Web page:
Alphaherpesvirus Infection Disrupts Mitochondrial Transport in Neurons

Department of Molecular Biology, Princeton University, Princeton, NJ 08544, USA.
Cell host & microbe (Impact Factor: 12.33). 05/2012; 11(5):504-14. DOI: 10.1016/j.chom.2012.03.005
Source: PubMed


Mitochondria are dynamic organelles that are essential for cellular metabolism but can be functionally disrupted during pathogen infection. In neurons, mitochondria are transported on microtubules via the molecular motors kinesin-1 and dynein and recruited to energy-requiring regions such as synapses. Previous studies showed that proteins from pseudorabies virus (PRV), an alphaherpesvirus, localize to mitochondria and affect mitochondrial function. We show that PRV and herpes simplex virus type 1 (HSV-1) infection of rodent superior cervical ganglion (SCG) neurons disrupts mitochondrial motility and morphology. During PRV infection, glycoprotein B (gB)-dependent fusion events result in electrical coupling of neurons and increased action potential firing rates. Consequently, intracellular [Ca(2+)] increases and alters mitochondrial dynamics through a mechanism involving the Ca(2+)-sensitive cellular protein Miro and reduced recruitment of kinesin-1 to mitochondria. This disruption in mitochondrial dynamics is required for efficient growth and spread of PRV, indicating that altered mitochondrial transport enhances alphaherpesvirus pathogenesis and infection.

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    • "(C) Quantification of virus infectivity shown in B. Mean GFP fluorescence Vesicular organelles positive for GFP-Rab7 and GFP-NPC1, a lyso/LE component implicated in cell entry by Ebola virus (Carette et al., 2011; Côté et al., 2011), also spread more broadly throughout the cytoplasm in response to Ad5 infection, similar to LysoTracker-positive vesicles (Fig. 4 C and Table 1). In contrast, markers for Golgi elements (N-acetylglucosaminyltransferase I [NAGT]–GFP) and mitochondria (MitoTracker), which change their motility and morphology during herpes virus infection (Kramer and Enquist, 2012), showed no obvious evidence of redistribution (Fig. 4 C and Table 1). These data are consistent with LysoTracker localization to organelles positive for GFP-Lamp1, -NPC1, -Rab7, and -RILP but not for GFP-Rab5 or -NAGT (Fig. S5) and indicate a specific dispersal of lyso/LE during Ad5 infection. "
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    ABSTRACT: Cytoplasmic dynein is responsible for transport of several viruses to the nucleus. Adenovirus recruits dynein directly. Transport depends on virus-induced activation of protein kinase A (PKA) and other cellular protein kinases, whose roles in infection are poorly understood. We find that PKA phosphorylates cytoplasmic dynein at a novel site in light intermediate chain 1 (LIC1) that is essential for dynein binding to the hexon capsid subunit and for virus motility. Surprisingly, the same LIC1 modification induces a slow, but specific, dispersal of lysosomes (lyso)/late endosomes (LEs) that is mediated by inhibition of a newly identified LIC1 interaction with the RILP (Rab7-interacting lysosomal protein). These results identify an organelle-specific dynein regulatory modification that adenovirus uses for its own transport. PKA-mediated LIC1 phosphorylation causes only partial lyso/LE dispersal, suggesting a role for additional, parallel mechanisms for dynein recruitment to lyso/LEs. This arrangement provides a novel means to fine tune transport of these organelles in response to infection as well as to developmental and physiological cues.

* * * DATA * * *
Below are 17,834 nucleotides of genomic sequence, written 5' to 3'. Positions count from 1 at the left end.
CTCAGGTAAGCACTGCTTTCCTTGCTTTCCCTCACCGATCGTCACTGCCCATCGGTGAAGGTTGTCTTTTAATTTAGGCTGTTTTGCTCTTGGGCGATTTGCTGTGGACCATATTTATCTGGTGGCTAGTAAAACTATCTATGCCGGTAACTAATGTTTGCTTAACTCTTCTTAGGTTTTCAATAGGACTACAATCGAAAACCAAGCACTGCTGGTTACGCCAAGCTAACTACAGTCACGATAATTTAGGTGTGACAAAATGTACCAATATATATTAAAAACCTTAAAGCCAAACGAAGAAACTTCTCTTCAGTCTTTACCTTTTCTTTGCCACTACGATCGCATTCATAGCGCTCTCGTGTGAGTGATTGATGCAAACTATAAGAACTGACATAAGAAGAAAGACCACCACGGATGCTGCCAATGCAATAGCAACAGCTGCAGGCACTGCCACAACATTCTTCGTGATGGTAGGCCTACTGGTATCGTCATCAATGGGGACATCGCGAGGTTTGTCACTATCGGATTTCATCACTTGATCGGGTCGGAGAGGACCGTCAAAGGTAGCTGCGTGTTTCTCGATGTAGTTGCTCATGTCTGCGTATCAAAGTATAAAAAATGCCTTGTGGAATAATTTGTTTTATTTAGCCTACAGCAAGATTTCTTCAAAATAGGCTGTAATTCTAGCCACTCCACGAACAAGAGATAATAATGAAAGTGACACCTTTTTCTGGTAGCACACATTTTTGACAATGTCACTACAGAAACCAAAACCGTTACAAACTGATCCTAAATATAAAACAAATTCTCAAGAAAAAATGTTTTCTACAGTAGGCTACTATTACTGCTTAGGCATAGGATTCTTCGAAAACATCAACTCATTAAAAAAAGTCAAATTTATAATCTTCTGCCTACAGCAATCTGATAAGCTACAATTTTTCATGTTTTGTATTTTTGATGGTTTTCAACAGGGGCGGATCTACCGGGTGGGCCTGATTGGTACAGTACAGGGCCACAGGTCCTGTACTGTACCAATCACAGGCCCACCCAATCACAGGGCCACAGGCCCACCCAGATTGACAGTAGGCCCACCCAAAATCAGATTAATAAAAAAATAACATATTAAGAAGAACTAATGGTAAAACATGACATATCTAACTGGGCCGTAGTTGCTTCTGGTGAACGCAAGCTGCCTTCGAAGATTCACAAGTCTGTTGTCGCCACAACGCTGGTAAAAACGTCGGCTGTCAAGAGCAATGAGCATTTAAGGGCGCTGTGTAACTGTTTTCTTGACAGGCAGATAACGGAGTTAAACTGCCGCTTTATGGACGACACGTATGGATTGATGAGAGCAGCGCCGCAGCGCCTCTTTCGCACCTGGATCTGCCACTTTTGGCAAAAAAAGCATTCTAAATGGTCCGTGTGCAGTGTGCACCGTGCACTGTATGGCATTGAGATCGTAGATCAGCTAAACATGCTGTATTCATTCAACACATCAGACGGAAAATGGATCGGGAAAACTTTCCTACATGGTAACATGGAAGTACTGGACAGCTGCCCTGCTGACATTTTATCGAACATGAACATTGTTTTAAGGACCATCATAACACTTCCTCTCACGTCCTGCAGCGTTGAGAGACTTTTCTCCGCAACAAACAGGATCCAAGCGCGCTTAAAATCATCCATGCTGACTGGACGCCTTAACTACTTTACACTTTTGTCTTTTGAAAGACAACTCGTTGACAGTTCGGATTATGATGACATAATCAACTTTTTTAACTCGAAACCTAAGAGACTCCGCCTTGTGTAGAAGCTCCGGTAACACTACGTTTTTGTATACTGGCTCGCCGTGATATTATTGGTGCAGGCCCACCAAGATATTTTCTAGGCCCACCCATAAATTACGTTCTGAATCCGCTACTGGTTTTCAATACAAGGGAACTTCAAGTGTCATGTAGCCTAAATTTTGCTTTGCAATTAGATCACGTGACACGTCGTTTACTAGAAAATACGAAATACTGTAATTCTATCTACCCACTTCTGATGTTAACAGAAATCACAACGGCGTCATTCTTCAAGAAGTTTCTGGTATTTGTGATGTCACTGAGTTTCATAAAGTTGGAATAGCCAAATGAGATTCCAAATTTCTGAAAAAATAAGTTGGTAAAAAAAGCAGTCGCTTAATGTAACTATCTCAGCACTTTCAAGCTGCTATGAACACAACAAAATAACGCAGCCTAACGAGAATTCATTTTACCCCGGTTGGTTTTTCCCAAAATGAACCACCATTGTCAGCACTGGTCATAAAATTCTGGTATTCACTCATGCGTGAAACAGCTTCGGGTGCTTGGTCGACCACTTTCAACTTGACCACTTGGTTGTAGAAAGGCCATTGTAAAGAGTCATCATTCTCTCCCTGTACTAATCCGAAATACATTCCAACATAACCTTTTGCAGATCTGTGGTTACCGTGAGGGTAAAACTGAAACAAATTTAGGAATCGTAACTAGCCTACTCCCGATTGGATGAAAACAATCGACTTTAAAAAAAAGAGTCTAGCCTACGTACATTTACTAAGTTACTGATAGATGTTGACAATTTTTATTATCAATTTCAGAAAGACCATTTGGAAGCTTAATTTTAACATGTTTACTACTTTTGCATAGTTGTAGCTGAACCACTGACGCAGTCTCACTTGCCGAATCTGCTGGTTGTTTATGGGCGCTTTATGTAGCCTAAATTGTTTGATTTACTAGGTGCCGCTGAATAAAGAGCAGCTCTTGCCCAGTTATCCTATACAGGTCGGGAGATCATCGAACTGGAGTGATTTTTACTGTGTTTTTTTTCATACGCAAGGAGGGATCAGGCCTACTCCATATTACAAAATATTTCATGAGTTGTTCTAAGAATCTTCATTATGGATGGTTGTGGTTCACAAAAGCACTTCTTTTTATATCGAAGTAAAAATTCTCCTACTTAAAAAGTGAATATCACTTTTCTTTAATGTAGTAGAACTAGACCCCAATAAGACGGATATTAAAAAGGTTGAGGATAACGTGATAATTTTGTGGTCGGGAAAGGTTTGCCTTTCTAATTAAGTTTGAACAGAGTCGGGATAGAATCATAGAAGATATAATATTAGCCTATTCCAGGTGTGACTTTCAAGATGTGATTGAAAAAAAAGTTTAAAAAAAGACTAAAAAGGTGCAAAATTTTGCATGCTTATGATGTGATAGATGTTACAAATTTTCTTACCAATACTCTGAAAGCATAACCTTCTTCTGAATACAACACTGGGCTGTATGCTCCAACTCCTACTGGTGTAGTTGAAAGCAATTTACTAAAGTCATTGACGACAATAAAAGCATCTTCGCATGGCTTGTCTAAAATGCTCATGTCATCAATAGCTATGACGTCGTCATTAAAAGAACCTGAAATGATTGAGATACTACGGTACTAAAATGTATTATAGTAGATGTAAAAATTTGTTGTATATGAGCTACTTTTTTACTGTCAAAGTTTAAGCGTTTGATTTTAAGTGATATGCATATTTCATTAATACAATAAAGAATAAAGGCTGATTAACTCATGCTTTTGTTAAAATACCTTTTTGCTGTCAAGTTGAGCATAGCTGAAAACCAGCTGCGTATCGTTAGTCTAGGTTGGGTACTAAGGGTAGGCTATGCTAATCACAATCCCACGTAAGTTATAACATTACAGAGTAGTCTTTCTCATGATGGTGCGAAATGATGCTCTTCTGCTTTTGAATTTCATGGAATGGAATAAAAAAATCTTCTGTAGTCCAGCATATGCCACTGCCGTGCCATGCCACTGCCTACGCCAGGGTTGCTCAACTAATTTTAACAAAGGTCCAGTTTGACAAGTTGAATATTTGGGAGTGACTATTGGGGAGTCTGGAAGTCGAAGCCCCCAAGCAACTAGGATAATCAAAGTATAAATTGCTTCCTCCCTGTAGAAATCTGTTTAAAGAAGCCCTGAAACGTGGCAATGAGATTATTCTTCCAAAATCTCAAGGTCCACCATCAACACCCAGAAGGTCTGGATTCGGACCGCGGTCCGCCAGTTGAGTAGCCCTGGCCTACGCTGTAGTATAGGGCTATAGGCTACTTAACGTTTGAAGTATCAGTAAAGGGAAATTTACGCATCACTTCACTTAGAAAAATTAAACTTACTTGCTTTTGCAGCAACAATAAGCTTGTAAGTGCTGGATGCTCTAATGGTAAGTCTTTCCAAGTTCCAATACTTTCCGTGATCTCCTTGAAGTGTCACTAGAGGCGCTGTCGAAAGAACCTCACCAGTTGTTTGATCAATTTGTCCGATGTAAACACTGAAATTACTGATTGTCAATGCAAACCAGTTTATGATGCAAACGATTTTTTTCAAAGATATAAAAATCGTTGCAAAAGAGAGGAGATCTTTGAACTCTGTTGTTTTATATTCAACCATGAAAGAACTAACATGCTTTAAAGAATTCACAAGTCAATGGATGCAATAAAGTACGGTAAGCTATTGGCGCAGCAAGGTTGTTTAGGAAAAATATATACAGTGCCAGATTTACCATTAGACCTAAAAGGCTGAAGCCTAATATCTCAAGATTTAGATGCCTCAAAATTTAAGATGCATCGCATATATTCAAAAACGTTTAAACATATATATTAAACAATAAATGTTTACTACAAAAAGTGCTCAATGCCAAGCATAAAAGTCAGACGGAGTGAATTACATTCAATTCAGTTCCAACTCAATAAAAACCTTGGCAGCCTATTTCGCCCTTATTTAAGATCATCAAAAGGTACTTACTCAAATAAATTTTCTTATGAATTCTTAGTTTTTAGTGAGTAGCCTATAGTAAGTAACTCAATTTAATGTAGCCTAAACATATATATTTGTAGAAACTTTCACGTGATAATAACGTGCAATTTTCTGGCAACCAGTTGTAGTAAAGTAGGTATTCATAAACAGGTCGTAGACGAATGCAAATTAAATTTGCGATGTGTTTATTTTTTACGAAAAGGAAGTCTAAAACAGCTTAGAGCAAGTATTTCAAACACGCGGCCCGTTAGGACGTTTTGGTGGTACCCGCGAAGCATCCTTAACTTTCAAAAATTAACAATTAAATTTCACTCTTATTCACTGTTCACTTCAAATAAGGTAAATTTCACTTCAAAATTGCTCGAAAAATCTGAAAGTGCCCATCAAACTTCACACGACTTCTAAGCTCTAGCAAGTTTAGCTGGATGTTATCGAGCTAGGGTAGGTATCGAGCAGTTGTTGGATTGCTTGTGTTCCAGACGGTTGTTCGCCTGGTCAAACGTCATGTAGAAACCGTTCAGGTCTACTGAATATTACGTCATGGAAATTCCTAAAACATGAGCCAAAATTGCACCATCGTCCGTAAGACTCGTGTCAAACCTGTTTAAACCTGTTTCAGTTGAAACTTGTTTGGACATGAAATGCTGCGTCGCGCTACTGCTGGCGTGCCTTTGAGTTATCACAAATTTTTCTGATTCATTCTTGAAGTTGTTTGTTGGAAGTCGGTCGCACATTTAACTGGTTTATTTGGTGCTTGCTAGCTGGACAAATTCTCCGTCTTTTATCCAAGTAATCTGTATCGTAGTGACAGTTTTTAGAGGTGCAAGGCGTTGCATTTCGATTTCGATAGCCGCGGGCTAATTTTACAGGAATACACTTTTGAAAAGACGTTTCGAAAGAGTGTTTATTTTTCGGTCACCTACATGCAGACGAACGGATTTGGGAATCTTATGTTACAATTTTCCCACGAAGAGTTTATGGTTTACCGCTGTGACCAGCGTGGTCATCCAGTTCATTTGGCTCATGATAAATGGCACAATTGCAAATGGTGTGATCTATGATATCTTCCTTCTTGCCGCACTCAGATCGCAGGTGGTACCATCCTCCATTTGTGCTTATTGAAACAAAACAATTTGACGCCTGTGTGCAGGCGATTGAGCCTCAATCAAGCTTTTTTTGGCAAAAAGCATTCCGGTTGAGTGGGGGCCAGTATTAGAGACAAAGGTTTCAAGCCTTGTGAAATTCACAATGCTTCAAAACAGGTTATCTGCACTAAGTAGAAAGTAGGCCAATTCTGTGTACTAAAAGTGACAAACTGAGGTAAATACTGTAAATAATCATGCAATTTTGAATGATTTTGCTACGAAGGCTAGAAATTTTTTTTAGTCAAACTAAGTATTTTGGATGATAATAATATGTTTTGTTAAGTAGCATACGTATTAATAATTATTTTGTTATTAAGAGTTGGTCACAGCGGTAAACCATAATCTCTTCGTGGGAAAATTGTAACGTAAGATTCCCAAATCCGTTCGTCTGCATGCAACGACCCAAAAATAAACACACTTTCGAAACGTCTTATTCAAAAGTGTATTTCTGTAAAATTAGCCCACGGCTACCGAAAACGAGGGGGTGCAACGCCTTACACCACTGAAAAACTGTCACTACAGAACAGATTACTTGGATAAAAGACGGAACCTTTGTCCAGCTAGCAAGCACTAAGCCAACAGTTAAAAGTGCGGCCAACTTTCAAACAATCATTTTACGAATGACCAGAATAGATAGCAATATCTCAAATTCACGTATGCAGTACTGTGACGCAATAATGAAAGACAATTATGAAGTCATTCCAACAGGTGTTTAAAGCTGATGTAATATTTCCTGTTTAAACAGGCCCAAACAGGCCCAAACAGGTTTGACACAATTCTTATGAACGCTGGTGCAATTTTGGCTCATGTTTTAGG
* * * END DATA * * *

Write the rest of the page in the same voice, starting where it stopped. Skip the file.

The Journal of Cell Biology 04/2014; 205(2):163-77. DOI:10.1083/jcb.201307116 · 9.83 Impact Factor
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    • "We hypothesize that incorporation of Us9 and these SNARE proteins within the same membrane microdomains is functionally required for efficient spread of infection. Furthermore, we recently demonstrated that alphaherpesvirus infection disrupts mitochondrial motility in axons (Kramer and Enquist, 2012). Additional work is needed to determine whether the dynamics of synaptic vesicles and other cellular axonal cargoes may be altered. "
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    ABSTRACT: During infection of the nervous system, alphaherpesviruses-including pseudorabies virus (PRV)-use retrograde axonal transport to travel toward the neuronal cell body and anterograde transport to traffic back to the cell periphery upon reactivation from latency. The PRV protein Us9 plays an essential but unknown role in anterograde viral spread. To determine Us9 function, we identified viral and host proteins that interact with Us9 and explored the role of KIF1A, a microtubule-dependent kinesin-3 motor involved in axonal sorting and transport. Viral particles are cotransported with KIF1A in axons of primary rat superior cervical ganglion neurons, and overexpression or disruption of KIF1A function, respectively, increases and reduces anterograde capsid transport. Us9 and KIF1A interact early during infection with the aid of additional viral protein(s) but exhibit diminished binding at later stages, when capsids typically stall in axons. Thus, alphaherpesviruses repurpose the axonal transport and sorting pathway to spread within their hosts.
    Cell host & microbe 12/2012; 12(6):806-14. DOI:10.1016/j.chom.2012.10.013 · 12.33 Impact Factor
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    ABSTRACT: Mitochondria are dynamic organelles with many functions. In this issue of Cell Host & Microbe, Kramer and Enquist (2012) show that mitochondrial motility and morphology are disrupted during alphaherpesvirus infection, which aids viral replication and transport in neurons.
    Cell host & microbe 05/2012; 11(5):420-1. DOI:10.1016/j.chom.2012.05.001 · 12.33 Impact Factor
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